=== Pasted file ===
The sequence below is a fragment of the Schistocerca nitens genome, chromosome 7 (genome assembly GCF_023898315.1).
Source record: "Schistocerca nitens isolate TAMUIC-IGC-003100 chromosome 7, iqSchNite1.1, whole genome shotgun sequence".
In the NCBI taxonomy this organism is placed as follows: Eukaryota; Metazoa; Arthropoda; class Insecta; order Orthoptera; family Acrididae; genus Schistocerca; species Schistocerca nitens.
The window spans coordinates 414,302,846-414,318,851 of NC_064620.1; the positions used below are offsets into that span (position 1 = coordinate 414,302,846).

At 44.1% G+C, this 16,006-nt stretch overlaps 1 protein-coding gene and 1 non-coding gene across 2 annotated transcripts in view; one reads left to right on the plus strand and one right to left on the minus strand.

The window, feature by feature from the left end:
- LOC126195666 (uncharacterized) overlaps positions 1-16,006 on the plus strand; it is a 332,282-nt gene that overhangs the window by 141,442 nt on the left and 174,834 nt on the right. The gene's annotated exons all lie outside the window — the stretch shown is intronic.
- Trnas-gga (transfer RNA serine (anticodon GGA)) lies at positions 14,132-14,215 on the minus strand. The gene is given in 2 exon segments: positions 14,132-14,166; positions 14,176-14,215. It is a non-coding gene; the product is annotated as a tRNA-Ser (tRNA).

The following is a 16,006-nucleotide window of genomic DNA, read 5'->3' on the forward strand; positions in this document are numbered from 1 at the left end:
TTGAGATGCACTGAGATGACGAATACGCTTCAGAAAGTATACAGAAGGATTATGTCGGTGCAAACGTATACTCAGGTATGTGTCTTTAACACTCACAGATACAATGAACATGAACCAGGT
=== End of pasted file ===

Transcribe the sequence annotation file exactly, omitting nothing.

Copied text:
The sequence below is a fragment of the Schistocerca nitens genome, chromosome 7 (genome assembly GCF_023898315.1).
Source record: "Schistocerca nitens isolate TAMUIC-IGC-003100 chromosome 7, iqSchNite1.1, whole genome shotgun sequence".
In the NCBI taxonomy this organism is placed as follows: Eukaryota; Metazoa; Arthropoda; class Insecta; order Orthoptera; family Acrididae; genus Schistocerca; species Schistocerca nitens.
The window spans coordinates 414,302,846-414,318,851 of NC_064620.1; the positions used below are offsets into that span (position 1 = coordinate 414,302,846).

At 44.1% G+C, this 16,006-nt stretch overlaps 1 protein-coding gene and 1 non-coding gene across 2 annotated transcripts in view; one reads left to right on the plus strand and one right to left on the minus strand.

The window, feature by feature from the left end:
- LOC126195666 (uncharacterized) overlaps positions 1-16,006 on the plus strand; it is a 332,282-nt gene that overhangs the window by 141,442 nt on the left and 174,834 nt on the right. The gene's annotated exons all lie outside the window — the stretch shown is intronic.
- Trnas-gga (transfer RNA serine (anticodon GGA)) lies at positions 14,132-14,215 on the minus strand. The gene is given in 2 exon segments: positions 14,132-14,166; positions 14,176-14,215. It is a non-coding gene; the product is annotated as a tRNA-Ser (tRNA).

The following is a 16,006-nucleotide window of genomic DNA, read 5'->3' on the forward strand; positions in this document are numbered from 1 at the left end:
TTGAGATGCACTGAGATGACGAATACGCTTCAGAAAGTATACAGAAGGATTATGTCGGTGCAAACGTATACTCAGGTATGTGTCTTTAACACTCACAGATACAATGAACATGAACCAGGT